I select the book I’m going to study. I try to balance the Old Testament and the New Testament. Its very easy to just study the NT, its easier to read and more direct. But the OT is very important and I feel I must have a “balanced diet” as it were (my food diet certainly isn’t balanced). The toughest part is studying books like Jeremiah (my current book) since at the pace of one chapter a day I’ll be at it for two months.
Once the book is selected I usually spend a day previewing it. That means I’ll read the study Bible introductions and I’ll read the whole book (for NT letters) or sections (for longer books like Jeremiah). While I will continue doing that for NT letters and such I’m not sure if I’ll do it for other books. Not sure how much value is in reading a whole book that spans a long swath of time (as opposed to a letter which is written as a whole in one sitting or a few sittings).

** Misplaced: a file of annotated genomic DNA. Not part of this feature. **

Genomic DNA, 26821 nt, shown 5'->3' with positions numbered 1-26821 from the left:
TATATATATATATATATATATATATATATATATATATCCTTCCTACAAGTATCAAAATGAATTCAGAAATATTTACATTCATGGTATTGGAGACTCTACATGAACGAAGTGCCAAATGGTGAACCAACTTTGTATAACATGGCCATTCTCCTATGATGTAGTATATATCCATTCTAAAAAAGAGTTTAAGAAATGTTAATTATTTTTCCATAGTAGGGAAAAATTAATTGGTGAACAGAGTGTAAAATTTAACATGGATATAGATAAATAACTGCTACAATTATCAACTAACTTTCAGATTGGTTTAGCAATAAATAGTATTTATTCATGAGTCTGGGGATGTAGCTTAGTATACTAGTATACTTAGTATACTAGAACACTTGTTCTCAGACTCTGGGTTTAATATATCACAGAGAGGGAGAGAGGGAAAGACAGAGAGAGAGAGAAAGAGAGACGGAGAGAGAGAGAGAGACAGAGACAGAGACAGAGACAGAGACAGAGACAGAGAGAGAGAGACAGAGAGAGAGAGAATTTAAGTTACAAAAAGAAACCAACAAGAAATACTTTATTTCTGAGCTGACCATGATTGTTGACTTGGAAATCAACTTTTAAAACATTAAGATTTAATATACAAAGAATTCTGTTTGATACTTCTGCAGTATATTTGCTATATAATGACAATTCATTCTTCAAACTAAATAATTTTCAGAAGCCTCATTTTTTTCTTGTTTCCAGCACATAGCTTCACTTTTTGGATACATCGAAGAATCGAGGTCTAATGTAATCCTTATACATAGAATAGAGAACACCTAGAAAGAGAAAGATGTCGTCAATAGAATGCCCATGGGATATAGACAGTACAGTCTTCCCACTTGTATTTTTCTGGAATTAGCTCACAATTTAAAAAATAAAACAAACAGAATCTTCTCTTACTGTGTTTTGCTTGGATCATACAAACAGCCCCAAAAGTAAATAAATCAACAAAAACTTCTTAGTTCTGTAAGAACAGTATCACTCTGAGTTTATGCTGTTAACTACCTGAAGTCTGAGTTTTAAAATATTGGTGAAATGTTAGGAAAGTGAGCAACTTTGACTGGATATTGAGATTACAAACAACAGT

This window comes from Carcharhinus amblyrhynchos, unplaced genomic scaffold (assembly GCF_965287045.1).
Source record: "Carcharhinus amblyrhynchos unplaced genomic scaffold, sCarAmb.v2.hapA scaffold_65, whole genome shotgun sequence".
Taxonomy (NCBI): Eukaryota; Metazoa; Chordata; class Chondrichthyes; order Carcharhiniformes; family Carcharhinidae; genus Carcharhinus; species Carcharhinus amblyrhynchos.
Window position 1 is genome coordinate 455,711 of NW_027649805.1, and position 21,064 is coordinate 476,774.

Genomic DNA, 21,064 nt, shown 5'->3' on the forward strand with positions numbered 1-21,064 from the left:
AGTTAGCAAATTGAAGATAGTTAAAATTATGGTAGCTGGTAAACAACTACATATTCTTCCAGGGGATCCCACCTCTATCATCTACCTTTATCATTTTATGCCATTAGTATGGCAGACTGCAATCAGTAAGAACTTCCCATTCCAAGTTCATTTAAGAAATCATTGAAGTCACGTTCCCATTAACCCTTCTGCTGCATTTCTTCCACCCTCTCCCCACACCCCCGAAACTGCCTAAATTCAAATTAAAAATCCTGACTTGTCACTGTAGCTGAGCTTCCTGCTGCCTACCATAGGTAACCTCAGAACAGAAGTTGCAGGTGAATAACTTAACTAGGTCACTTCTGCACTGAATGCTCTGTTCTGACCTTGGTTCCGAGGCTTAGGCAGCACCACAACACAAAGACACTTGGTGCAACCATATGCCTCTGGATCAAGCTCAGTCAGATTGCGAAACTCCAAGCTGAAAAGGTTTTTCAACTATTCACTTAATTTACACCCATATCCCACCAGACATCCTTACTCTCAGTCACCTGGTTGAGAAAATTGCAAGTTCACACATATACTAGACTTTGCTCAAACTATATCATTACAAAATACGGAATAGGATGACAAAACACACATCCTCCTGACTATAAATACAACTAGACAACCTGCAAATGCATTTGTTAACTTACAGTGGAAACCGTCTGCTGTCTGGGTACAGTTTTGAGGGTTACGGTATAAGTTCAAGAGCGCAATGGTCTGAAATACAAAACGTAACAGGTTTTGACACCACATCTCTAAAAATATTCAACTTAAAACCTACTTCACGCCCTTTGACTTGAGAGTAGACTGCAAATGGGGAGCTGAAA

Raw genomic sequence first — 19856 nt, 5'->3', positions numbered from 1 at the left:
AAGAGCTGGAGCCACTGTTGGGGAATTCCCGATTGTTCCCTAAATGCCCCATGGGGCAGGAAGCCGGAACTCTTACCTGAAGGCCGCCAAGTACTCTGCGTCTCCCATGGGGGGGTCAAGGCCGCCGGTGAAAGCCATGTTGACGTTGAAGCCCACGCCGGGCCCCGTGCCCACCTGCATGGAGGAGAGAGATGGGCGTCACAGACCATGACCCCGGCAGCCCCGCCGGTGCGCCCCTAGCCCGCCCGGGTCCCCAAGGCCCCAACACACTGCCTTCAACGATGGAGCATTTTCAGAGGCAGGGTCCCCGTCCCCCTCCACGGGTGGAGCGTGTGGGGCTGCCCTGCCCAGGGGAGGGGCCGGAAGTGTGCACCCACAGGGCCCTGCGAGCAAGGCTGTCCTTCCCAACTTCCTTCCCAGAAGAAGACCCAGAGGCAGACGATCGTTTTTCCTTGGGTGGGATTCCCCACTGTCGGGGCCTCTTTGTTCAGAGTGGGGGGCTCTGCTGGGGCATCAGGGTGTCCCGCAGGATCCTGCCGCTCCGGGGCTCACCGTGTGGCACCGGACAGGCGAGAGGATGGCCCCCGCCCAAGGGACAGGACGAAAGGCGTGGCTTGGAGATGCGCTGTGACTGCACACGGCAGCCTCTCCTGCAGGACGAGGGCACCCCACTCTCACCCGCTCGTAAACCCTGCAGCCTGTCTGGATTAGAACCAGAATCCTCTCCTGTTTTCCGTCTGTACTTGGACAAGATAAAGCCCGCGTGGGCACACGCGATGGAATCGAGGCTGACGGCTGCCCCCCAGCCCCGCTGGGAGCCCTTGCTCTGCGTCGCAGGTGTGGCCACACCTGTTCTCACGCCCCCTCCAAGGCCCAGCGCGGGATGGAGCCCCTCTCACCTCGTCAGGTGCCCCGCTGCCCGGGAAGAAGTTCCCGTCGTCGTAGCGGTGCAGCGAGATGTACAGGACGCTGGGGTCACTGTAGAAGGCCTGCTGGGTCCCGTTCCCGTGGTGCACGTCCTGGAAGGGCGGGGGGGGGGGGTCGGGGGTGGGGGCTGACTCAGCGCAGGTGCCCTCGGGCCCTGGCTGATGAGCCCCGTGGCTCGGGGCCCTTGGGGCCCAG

On most days I’ll focus on a chapter a day. My study can be divided into three parts: previewing, reading, writing.
Previewing: This means I read through the study notes. I read the verse then the note. I flip between doing it before I read or after I read the chapter (which would make this part reviewing). In any case I read the study notes and the verses they are explaining. This helps with important concepts, traditions and meanings. This is especially important for the more literal translations.
Reading: I read the chapter. OUT LOUD. Why you ask? Because I engage my hearing as well as my sight and I can’t glance or skip over anything.
Writing: This is where I analyze the chapter. I do this after reading two translations (the NLT and NKJV in that order currently). There are five parts to the writing:
Key Verse: the verse that stood out. This is the verse I post on Facebook (occasionally I add other verses to my post for context).
Summary: After trying this I know how hard it is for my students to summarize. The idea is to get the basic ideas of the chapter expressed in 3 or so sentences.